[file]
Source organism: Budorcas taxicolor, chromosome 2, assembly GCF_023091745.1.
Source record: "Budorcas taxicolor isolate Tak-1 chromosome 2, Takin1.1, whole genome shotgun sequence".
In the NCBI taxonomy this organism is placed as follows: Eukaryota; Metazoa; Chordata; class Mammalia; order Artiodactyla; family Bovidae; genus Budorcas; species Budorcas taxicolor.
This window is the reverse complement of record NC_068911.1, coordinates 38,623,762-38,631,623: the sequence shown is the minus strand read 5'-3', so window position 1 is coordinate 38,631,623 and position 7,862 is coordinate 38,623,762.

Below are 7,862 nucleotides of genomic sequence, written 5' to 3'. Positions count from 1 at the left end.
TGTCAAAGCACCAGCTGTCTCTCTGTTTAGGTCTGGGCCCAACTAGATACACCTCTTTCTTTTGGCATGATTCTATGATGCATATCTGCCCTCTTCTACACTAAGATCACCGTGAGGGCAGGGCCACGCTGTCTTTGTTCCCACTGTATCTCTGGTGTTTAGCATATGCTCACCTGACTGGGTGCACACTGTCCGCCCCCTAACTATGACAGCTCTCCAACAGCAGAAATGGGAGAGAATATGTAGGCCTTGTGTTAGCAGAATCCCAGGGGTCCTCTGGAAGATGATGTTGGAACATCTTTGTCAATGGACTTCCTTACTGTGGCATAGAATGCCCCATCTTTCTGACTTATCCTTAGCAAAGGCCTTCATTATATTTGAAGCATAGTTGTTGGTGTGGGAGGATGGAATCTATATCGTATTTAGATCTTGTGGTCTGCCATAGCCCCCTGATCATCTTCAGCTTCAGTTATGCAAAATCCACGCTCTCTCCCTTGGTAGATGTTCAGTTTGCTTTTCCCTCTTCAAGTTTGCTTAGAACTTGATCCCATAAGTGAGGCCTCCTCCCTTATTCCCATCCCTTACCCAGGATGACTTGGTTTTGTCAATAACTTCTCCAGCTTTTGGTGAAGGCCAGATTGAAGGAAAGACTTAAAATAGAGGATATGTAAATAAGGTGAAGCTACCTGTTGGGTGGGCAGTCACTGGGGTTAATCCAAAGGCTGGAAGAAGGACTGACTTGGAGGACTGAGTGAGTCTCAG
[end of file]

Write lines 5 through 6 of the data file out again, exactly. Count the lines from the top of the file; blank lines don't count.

Below are 7,862 nucleotides of genomic sequence, written 5' to 3'. Positions count from 1 at the left end.
TGTCAAAGCACCAGCTGTCTCTCTGTTTAGGTCTGGGCCCAACTAGATACACCTCTTTCTTTTGGCATGATTCTATGATGCATATCTGCCCTCTTCTACACTAAGATCACCGTGAGGGCAGGGCCACGCTGTCTTTGTTCCCACTGTATCTCTGGTGTTTAGCATATGCTCACCTGACTGGGTGCACACTGTCCGCCCCCTAACTATGACAGCTCTCCAACAGCAGAAATGGGAGAGAATATGTAGGCCTTGTGTTAGCAGAATCCCAGGGGTCCTCTGGAAGATGATGTTGGAACATCTTTGTCAATGGACTTCCTTACTGTGGCATAGAATGCCCCATCTTTCTGACTTATCCTTAGCAAAGGCCTTCATTATATTTGAAGCATAGTTGTTGGTGTGGGAGGATGGAATCTATATCGTATTTAGATCTTGTGGTCTGCCATAGCCCCCTGATCATCTTCAGCTTCAGTTATGCAAAATCCACGCTCTCTCCCTTGGTAGATGTTCAGTTTGCTTTTCCCTCTTCAAGTTTGCTTAGAACTTGATCCCATAAGTGAGGCCTCCTCCCTTATTCCCATCCCTTACCCAGGATGACTTGGTTTTGTCAATAACTTCTCCAGCTTTTGGTGAAGGCCAGATTGAAGGAAAGACTTAAAATAGAGGATATGTAAATAAGGTGAAGCTACCTGTTGGGTGGGCAGTCACTGGGGTTAATCCAAAGGCTGGAAGAAGGACTGACTTGGAGGACTGAGTGAGTCTCAG